Month

June 2022
19
Jun

Finding Her Way to Fish: Denise Colombano

The path into a career is not always a straightforward one. “I hated school. I mean, hated school,” says Denise Colombano, a postdoctoral fellow and Delta Science Fellow working on fisheries research at UC Berkeley. Today, Colombano feels that it is important to talk about her story as a way of encouraging inclusiveness and opportunity within her field — and in the sciences in general.  “I actually flunked ninth grade, and was attending a continuation school, when my science teacher asked if anyone was interested in skipping classes for the day.” Colombano jumped at the chance, and found herself at Martin Luther King Jr. Regional Shoreline in Oakland, helping the Audubon Society train schoolchildren in birdwatching. “We were supposed to...
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Defining Unimpaired Flows

For the second time in four years, a proposal for a voluntary agreement between agencies and water contractors on flows into and through the Delta from the San Joaquin and Sacramento rivers and their tributaries is wending its way through the State Water Resources Control Board. The proposal, which would replace the regime outlined in the Board’s most recent update to the Bay-Delta Plan, calls for substantially less water remaining in the system than the update, but comparing the two requires understanding some terminology, specifically the concept of “unimpaired flows.” In 2018 the State Board adopted Phase 1 of the Bay-Delta Plan update, calling for San Joaquin River inflows to the Delta of 40% of unimpaired flow; a framework for...
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16
Jun

Building Buy-in for Restoration

The success of a restoration project is in the eye of the beholder. Take the recently revitalized salt marsh edging Drift Creek in Alsea Bay, Oregon. To ecologists, the sight of new channels winding through bare, brown mud is a thing of beauty, heralding the abundance of life to come, from sedges and rushes to fish and shorebirds. But, as researchers learned while speaking with people living nearby, not everyone shares this view. Some locals favored the unrestored side for its lush green vegetation and vistas of grazing elk. Resolving such differences in perception is key to local support, which can be required for project funding and permitting.  “Restoration can look unsightly at first,” said UC Davis salt marsh ecologist...
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Top Photo: Sailboats crossing under Delta drawbridge. Photo: Caltrans
16
Jun

The Grande Dames of the Delta

The moveable bridges that cross the rivers and sloughs in the Sacramento-San Joaquin Delta were built in the first half of the 20th century, and most are operated by control panels as old as the bridges themselves. A day spent touring these strong-boned grande dames on backwater levee roads...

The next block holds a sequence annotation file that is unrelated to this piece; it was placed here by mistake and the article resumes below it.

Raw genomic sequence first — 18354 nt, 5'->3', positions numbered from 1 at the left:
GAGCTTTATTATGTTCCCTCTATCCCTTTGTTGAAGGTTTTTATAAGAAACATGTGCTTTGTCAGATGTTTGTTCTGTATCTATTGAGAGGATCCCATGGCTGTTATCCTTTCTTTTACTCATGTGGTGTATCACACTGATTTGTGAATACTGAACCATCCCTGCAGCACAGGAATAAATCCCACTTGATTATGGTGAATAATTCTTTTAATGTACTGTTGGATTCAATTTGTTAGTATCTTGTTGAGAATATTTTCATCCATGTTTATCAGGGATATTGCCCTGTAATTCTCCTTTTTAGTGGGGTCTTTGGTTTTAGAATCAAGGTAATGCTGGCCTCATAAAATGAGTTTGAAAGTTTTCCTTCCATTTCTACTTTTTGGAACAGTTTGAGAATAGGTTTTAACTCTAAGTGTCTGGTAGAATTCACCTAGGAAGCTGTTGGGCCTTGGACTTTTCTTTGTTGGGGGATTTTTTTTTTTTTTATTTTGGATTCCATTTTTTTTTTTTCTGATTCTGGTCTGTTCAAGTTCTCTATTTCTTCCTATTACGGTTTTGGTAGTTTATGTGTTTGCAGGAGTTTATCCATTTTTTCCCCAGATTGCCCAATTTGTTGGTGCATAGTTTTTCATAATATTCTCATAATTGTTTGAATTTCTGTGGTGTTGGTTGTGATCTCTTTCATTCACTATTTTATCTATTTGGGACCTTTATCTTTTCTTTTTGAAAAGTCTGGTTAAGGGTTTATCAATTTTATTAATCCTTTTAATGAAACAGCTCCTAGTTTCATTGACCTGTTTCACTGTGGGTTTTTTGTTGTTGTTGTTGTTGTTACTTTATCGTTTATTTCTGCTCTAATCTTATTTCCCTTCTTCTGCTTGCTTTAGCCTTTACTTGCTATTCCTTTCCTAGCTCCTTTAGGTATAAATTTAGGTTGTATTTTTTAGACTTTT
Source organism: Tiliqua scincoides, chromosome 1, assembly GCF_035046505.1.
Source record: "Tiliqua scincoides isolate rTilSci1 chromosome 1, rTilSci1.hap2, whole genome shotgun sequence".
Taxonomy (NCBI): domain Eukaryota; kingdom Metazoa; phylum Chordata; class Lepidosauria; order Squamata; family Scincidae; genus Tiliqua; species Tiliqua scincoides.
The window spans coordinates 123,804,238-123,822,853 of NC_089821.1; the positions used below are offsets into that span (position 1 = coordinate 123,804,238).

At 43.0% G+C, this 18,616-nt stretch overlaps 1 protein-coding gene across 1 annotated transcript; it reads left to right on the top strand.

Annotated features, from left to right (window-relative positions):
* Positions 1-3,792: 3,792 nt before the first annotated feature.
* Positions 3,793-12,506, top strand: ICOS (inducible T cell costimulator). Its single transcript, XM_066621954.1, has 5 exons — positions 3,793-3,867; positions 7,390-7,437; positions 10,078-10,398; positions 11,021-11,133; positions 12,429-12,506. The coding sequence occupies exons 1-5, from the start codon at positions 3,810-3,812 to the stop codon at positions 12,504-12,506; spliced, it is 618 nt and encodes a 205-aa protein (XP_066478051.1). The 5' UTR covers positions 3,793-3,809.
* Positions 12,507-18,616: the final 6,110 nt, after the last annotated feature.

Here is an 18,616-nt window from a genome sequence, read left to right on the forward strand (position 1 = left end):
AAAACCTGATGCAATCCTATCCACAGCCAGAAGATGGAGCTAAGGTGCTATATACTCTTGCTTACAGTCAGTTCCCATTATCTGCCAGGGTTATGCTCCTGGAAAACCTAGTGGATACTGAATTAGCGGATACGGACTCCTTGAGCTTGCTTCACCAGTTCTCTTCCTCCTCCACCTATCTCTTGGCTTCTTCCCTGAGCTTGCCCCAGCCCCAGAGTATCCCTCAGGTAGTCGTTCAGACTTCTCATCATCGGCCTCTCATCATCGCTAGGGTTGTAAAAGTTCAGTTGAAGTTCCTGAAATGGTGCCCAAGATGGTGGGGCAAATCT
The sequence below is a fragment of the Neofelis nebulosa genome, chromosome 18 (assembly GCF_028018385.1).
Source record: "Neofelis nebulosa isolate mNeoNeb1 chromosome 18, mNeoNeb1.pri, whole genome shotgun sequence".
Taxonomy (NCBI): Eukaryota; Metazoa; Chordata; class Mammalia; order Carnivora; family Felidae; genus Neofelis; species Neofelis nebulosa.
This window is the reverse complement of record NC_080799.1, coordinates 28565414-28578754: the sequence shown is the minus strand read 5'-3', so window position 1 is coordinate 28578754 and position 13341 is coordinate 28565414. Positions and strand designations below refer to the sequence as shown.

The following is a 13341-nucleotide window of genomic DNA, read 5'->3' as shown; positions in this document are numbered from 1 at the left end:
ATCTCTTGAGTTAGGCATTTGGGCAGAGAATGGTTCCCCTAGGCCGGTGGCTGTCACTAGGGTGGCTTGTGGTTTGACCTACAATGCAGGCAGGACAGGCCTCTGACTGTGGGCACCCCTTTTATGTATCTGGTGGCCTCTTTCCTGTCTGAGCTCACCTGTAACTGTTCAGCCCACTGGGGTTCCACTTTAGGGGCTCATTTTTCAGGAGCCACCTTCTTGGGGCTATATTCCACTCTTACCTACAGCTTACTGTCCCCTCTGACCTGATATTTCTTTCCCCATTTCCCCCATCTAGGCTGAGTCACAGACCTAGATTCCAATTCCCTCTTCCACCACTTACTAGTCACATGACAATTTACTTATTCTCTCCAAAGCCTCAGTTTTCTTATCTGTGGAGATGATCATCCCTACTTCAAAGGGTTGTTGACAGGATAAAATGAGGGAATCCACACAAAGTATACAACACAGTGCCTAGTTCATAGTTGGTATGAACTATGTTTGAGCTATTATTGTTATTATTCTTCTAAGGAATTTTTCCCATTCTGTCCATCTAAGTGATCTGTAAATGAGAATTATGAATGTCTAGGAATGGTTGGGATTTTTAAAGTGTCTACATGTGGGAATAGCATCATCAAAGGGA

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16
Jun

Listening to Vital Voices

Jessica Rudnick’s first love was earth science. But after discovering that people’s beliefs and behaviors were key to solving environmental problems, she fell for social science. Now, as the California Sea Grant extension specialist for the Delta, Rudnick is working to better integrate local people into plans for the region. Understanding the needs of people who live, work, and recreate in the Delta could make the difference between fixes that are rejected or embraced.  Delta planning has historically focused largely on ecological health. But, like many estuarine areas, the Delta is a lived-in landscape. “There are socially embedded challenges that play out in environmental issues,” she says. “You can’t just throw more data and research at a problem and think...
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Reorienting to Salmon Recovery

The days when salmon and steelhead teemed in California’s coastal watersheds faded away last century. Today, many populations of the fish are gone or dwindling, the river systems where they spawn drained by diversions or too warm for native fish to survive. Warming trends and drought are squeezing water resources tighter. Nearly all efforts to revive the state’s ailing salmonids have failed, often stalemated by political tensions, and it takes hatcheries and truck transport of juveniles to saltwater to maintain the feeble populations that remain. California’s disappointing history of salmonid recovery programs has motivated a group of scientists from public water agencies and environmental conservation groups to step back, dream big, and take a new path forward. This group wants...
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Living with a Novel Landscape: Suisun Evolves